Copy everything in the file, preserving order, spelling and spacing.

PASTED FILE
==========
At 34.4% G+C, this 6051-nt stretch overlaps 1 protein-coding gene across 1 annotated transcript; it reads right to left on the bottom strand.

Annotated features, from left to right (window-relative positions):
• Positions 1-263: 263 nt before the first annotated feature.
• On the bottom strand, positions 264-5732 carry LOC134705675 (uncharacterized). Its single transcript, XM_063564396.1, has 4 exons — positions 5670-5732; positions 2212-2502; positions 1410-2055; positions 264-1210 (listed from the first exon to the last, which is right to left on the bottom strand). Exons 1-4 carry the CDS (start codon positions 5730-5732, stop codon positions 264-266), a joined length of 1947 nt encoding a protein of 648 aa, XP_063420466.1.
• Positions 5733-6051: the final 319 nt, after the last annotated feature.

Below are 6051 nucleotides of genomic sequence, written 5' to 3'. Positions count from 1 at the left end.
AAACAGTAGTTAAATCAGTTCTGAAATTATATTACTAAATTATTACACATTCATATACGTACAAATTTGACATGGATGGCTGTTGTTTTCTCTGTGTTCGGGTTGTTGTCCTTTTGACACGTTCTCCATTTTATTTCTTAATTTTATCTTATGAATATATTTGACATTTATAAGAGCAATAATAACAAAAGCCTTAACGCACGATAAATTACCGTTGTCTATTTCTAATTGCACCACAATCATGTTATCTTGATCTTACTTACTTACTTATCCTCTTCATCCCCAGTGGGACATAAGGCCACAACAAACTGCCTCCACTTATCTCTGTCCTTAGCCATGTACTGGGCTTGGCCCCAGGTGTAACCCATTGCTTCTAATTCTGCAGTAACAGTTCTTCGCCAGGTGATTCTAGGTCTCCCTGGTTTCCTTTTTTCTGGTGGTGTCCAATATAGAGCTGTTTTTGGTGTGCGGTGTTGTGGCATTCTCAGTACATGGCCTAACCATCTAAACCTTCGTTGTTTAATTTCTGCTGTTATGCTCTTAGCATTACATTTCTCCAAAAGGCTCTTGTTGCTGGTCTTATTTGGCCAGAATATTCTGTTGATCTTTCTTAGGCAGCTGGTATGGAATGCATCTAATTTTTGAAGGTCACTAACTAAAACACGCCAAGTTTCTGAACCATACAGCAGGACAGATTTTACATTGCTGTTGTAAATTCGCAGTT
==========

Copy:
At 34.4% G+C, this 6051-nt stretch overlaps 1 protein-coding gene across 1 annotated transcript; it reads right to left on the bottom strand.

Annotated features, from left to right (window-relative positions):
• Positions 1-263: 263 nt before the first annotated feature.
• On the bottom strand, positions 264-5732 carry LOC134705675 (uncharacterized). Its single transcript, XM_063564396.1, has 4 exons — positions 5670-5732; positions 2212-2502; positions 1410-2055; positions 264-1210 (listed from the first exon to the last, which is right to left on the bottom strand). Exons 1-4 carry the CDS (start codon positions 5730-5732, stop codon positions 264-266), a joined length of 1947 nt encoding a protein of 648 aa, XP_063420466.1.
• Positions 5733-6051: the final 319 nt, after the last annotated feature.

Below are 6051 nucleotides of genomic sequence, written 5' to 3'. Positions count from 1 at the left end.
AAACAGTAGTTAAATCAGTTCTGAAATTATATTACTAAATTATTACACATTCATATACGTACAAATTTGACATGGATGGCTGTTGTTTTCTCTGTGTTCGGGTTGTTGTCCTTTTGACACGTTCTCCATTTTATTTCTTAATTTTATCTTATGAATATATTTGACATTTATAAGAGCAATAATAACAAAAGCCTTAACGCACGATAAATTACCGTTGTCTATTTCTAATTGCACCACAATCATGTTATCTTGATCTTACTTACTTACTTATCCTCTTCATCCCCAGTGGGACATAAGGCCACAACAAACTGCCTCCACTTATCTCTGTCCTTAGCCATGTACTGGGCTTGGCCCCAGGTGTAACCCATTGCTTCTAATTCTGCAGTAACAGTTCTTCGCCAGGTGATTCTAGGTCTCCCTGGTTTCCTTTTTTCTGGTGGTGTCCAATATAGAGCTGTTTTTGGTGTGCGGTGTTGTGGCATTCTCAGTACATGGCCTAACCATCTAAACCTTCGTTGTTTAATTTCTGCTGTTATGCTCTTAGCATTACATTTCTCCAAAAGGCTCTTGTTGCTGGTCTTATTTGGCCAGAATATTCTGTTGATCTTTCTTAGGCAGCTGGTATGGAATGCATCTAATTTTTGAAGGTCACTAACTAAAACACGCCAAGTTTCTGAACCATACAGCAGGACAGATTTTACATTGCTGTTGTAAATTCGCAGTT